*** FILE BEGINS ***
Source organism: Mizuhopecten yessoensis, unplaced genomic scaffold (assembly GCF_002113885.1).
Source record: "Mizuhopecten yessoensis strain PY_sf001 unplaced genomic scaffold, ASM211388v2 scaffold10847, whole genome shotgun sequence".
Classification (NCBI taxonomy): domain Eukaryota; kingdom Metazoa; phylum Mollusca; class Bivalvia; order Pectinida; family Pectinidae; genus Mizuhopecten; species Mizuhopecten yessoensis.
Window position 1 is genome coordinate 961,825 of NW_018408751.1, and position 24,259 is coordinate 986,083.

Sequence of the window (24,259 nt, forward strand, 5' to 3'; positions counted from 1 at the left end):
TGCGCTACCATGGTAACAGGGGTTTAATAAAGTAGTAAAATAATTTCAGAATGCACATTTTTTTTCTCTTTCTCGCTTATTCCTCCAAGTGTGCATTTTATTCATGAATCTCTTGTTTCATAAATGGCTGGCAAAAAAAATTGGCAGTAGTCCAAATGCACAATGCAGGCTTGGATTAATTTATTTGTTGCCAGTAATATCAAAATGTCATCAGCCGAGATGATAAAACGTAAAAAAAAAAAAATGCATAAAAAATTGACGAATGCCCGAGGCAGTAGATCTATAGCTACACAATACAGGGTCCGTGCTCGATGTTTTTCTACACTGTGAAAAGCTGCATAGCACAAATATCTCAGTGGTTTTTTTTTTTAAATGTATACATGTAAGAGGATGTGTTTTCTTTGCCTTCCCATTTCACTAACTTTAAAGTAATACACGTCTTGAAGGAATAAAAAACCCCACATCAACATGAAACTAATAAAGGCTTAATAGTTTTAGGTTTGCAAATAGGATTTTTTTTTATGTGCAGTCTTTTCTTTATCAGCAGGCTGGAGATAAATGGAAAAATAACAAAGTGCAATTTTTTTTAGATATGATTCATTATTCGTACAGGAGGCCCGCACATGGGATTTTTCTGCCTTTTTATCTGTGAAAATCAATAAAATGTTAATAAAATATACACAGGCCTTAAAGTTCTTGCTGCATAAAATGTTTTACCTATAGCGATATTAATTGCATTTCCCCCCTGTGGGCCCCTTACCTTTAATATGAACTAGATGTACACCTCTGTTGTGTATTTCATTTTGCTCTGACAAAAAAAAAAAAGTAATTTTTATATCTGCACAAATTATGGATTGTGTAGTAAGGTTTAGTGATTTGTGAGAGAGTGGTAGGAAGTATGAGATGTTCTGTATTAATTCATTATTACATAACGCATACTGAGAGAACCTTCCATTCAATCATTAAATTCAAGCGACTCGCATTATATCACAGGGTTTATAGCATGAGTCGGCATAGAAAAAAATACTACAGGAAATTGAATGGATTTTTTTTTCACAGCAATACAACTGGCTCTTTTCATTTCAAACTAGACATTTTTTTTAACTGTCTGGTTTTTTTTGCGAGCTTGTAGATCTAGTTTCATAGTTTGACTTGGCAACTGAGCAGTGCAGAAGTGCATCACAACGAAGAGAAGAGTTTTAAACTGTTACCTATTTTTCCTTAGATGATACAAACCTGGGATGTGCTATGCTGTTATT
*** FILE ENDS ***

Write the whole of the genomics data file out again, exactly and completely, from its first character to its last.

Source organism: Mizuhopecten yessoensis, unplaced genomic scaffold (assembly GCF_002113885.1).
Source record: "Mizuhopecten yessoensis strain PY_sf001 unplaced genomic scaffold, ASM211388v2 scaffold10847, whole genome shotgun sequence".
Classification (NCBI taxonomy): domain Eukaryota; kingdom Metazoa; phylum Mollusca; class Bivalvia; order Pectinida; family Pectinidae; genus Mizuhopecten; species Mizuhopecten yessoensis.
Window position 1 is genome coordinate 961,825 of NW_018408751.1, and position 24,259 is coordinate 986,083.

Sequence of the window (24,259 nt, forward strand, 5' to 3'; positions counted from 1 at the left end):
TGCGCTACCATGGTAACAGGGGTTTAATAAAGTAGTAAAATAATTTCAGAATGCACATTTTTTTTCTCTTTCTCGCTTATTCCTCCAAGTGTGCATTTTATTCATGAATCTCTTGTTTCATAAATGGCTGGCAAAAAAAATTGGCAGTAGTCCAAATGCACAATGCAGGCTTGGATTAATTTATTTGTTGCCAGTAATATCAAAATGTCATCAGCCGAGATGATAAAACGTAAAAAAAAAAAAATGCATAAAAAATTGACGAATGCCCGAGGCAGTAGATCTATAGCTACACAATACAGGGTCCGTGCTCGATGTTTTTCTACACTGTGAAAAGCTGCATAGCACAAATATCTCAGTGGTTTTTTTTTTTAAATGTATACATGTAAGAGGATGTGTTTTCTTTGCCTTCCCATTTCACTAACTTTAAAGTAATACACGTCTTGAAGGAATAAAAAACCCCACATCAACATGAAACTAATAAAGGCTTAATAGTTTTAGGTTTGCAAATAGGATTTTTTTTTATGTGCAGTCTTTTCTTTATCAGCAGGCTGGAGATAAATGGAAAAATAACAAAGTGCAATTTTTTTTAGATATGATTCATTATTCGTACAGGAGGCCCGCACATGGGATTTTTCTGCCTTTTTATCTGTGAAAATCAATAAAATGTTAATAAAATATACACAGGCCTTAAAGTTCTTGCTGCATAAAATGTTTTACCTATAGCGATATTAATTGCATTTCCCCCCTGTGGGCCCCTTACCTTTAATATGAACTAGATGTACACCTCTGTTGTGTATTTCATTTTGCTCTGACAAAAAAAAAAAAGTAATTTTTATATCTGCACAAATTATGGATTGTGTAGTAAGGTTTAGTGATTTGTGAGAGAGTGGTAGGAAGTATGAGATGTTCTGTATTAATTCATTATTACATAACGCATACTGAGAGAACCTTCCATTCAATCATTAAATTCAAGCGACTCGCATTATATCACAGGGTTTATAGCATGAGTCGGCATAGAAAAAAATACTACAGGAAATTGAATGGATTTTTTTTTCACAGCAATACAACTGGCTCTTTTCATTTCAAACTAGACATTTTTTTTAACTGTCTGGTTTTTTTTGCGAGCTTGTAGATCTAGTTTCATAGTTTGACTTGGCAACTGAGCAGTGCAGAAGTGCATCACAACGAAGAGAAGAGTTTTAAACTGTTACCTATTTTTCCTTAGATGATACAAACCTGGGATGTGCTATGCTGTTATT